Women living in a remote part of western Iran challenged traditional gender roles by building a 5km road to an isolated village - in defiance of the men in their community.

The women decided to build the road to get access to the remote village of Gol-e Sorkh in Chaharmahal and Bakhtiari province when they discovered that doctors could not get through to deal with pregnancies over the winter.

The women presented their plan to the men in their community but were told "women are not able to do such things". They went ahead anyway and built the road independently.

One of the women in the group told Iranian daily newspaper Shahrvand that when they saw how difficult it was for people to travel to and from Gol-e Sorkh "we decided to get the job done".

"However, the men disagreed and told us women are not able to do such things. We insisted and finally they agreed," she said, as quoted by Iran Front Page.

The women spent more than 12 hours a day for a month building the road. Mina Moqaddam, who led the project, told Shahrvand: "The men were outside the village and the problems had increased. So, we decided to come here and help."

A woman named Fathi said the group met with a lot of resistance when they first started the work. "Even the women of the village were against us at the beginning. They wondered if we could do such a thing.

"They advised us to get back to the kitchen and do the chores but they gradually agreed and began to prepare food and tea for us," she said.

Hossein Jamshidi, the general manager of the province's roads department, said it was the first time that women in Iran had undertaken such a large-scale construction project.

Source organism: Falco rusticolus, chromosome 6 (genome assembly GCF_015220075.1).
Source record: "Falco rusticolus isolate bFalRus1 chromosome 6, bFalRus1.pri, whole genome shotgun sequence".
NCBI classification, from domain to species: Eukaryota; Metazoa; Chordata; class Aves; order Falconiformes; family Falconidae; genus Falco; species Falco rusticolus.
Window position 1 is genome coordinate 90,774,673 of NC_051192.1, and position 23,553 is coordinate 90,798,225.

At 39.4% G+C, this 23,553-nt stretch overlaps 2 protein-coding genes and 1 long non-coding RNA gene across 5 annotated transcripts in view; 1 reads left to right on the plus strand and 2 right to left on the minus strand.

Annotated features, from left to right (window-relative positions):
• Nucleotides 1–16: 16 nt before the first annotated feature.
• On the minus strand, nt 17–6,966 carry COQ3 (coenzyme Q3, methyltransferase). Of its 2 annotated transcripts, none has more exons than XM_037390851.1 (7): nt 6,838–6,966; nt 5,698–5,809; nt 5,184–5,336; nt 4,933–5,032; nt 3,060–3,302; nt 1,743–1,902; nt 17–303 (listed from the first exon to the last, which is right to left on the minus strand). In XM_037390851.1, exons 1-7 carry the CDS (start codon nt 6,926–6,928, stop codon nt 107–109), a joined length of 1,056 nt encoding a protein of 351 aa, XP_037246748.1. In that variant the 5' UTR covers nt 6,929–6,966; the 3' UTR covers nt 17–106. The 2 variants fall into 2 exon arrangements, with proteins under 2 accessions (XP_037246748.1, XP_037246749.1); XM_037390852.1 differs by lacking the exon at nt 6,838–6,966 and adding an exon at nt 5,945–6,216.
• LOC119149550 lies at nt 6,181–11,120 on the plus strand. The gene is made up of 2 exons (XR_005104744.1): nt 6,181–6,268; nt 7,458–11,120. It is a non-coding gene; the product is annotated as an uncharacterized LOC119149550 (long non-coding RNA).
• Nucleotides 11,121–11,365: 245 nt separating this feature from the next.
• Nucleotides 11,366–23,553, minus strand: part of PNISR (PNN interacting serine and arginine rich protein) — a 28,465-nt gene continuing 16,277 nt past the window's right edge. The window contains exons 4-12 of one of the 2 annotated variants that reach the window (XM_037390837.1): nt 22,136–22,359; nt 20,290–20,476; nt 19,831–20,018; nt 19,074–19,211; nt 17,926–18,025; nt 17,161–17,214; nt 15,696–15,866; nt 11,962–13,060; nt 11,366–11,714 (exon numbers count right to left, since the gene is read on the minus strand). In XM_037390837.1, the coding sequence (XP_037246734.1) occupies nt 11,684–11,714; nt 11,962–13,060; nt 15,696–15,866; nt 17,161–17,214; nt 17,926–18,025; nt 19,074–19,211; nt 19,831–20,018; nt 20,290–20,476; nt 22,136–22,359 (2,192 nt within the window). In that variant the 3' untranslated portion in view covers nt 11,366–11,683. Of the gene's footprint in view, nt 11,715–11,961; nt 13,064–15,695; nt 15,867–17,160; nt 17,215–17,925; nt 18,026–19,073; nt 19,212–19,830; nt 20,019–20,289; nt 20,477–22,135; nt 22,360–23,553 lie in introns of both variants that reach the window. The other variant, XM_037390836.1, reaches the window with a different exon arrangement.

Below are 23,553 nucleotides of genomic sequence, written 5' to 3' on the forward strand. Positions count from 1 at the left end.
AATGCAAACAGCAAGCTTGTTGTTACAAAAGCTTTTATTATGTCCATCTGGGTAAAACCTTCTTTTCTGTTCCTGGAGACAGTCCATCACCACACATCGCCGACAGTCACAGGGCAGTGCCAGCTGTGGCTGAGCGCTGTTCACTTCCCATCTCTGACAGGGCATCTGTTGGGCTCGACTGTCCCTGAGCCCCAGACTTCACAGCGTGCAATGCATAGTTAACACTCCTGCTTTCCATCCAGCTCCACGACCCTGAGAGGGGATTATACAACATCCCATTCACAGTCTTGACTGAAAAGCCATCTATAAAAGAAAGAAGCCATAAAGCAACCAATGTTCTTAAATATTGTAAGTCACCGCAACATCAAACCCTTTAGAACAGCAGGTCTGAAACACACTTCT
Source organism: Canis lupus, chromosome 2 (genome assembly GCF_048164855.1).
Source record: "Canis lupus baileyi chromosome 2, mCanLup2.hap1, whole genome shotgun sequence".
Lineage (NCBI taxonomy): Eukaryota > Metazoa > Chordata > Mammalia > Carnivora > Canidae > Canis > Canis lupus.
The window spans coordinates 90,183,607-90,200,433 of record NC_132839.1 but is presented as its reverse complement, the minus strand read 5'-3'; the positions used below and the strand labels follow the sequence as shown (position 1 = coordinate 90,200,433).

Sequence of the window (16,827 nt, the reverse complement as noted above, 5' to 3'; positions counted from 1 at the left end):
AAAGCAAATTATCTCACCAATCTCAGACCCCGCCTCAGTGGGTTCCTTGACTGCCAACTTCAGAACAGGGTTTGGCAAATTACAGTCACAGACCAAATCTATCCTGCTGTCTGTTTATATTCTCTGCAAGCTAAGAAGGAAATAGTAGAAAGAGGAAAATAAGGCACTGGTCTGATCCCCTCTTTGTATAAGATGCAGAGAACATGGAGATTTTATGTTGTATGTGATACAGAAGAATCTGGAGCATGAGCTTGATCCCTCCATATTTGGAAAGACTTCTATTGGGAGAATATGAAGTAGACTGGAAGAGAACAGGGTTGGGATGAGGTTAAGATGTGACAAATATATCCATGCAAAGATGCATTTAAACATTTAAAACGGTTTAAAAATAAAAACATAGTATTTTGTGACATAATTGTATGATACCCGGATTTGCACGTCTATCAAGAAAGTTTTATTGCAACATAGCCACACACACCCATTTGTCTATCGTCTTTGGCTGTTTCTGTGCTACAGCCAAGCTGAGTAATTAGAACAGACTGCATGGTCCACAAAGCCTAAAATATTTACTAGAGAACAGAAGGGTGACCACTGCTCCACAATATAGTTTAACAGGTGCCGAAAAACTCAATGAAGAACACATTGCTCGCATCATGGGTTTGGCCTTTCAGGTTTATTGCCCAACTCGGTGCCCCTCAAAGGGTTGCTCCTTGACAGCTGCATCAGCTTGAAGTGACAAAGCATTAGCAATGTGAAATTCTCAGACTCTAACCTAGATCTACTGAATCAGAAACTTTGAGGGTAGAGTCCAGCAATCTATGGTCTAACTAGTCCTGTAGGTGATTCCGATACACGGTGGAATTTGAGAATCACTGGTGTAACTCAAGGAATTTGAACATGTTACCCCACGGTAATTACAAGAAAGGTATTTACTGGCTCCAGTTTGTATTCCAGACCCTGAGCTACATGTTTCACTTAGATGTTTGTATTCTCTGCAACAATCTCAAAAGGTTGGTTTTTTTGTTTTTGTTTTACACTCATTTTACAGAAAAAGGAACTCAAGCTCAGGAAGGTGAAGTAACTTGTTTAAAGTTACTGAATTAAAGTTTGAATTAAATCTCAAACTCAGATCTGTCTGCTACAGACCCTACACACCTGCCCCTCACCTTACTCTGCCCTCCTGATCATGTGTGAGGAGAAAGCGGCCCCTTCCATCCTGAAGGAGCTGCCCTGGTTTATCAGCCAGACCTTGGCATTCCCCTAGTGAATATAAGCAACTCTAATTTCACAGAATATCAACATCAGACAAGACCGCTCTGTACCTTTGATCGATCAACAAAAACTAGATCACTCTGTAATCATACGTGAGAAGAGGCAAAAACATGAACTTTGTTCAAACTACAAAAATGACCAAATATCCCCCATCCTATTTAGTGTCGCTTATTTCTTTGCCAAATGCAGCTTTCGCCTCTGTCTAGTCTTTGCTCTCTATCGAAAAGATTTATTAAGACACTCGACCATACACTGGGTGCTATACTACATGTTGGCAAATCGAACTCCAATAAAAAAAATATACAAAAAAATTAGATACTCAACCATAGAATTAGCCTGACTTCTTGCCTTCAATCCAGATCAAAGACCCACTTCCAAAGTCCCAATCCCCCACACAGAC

"Such a move by women is exceptional," he said.

"This is not the first time that women have outpaced men and will not be the last. We do believe in women. We know that they can undertake tougher projects as well," he added.

Iranian women
Iranian women's fight for equal rights has become stronger in recent years BEHROUZMEHRI/AFP/GettyImages

Holly Dagres, Middle East analyst and curator of The Iranist, told IBTimes UK: "This act by Iranian women in a small village like Gol-e-Sorkh challenges the existing gender roles in the rural area they live [in].

"It's a great story because in a small village, women with no background in heavy machinery took the jobs men would traditionally have."

She added that such a high level of independence and decision-making was unusual for women living in rural parts of Iran.

"At the same time, literacy is high in such areas compared to neighbouring countries and the new generation of Iranian women continue to push the envelope by aspiring to be more than just a housewife and mother," she said.

"Today, Iranian women can be taxi drivers and even truck drivers."

In recent weeks, protests by Iranian women have made headlines around the world. A video of an Iranian woman filmed waving a hijab from a pillar box in Tehran went viral. After she was reported missing, hundreds of people shared her picture on social media along with the hashtag #Where_is_She? demanding that Iranian officials release information on her whereabouts.

Human rights lawyer Nasrin Sotoudeh said that she had been arrested following the protest but revealed on Monday (29 January) that officials had released her.

Iranian woman pillar box
In December 2017, an Iranian woman made global headlines after she was filmed waving a hijab on a stick in central Tehran. Twitter/ArminNavabi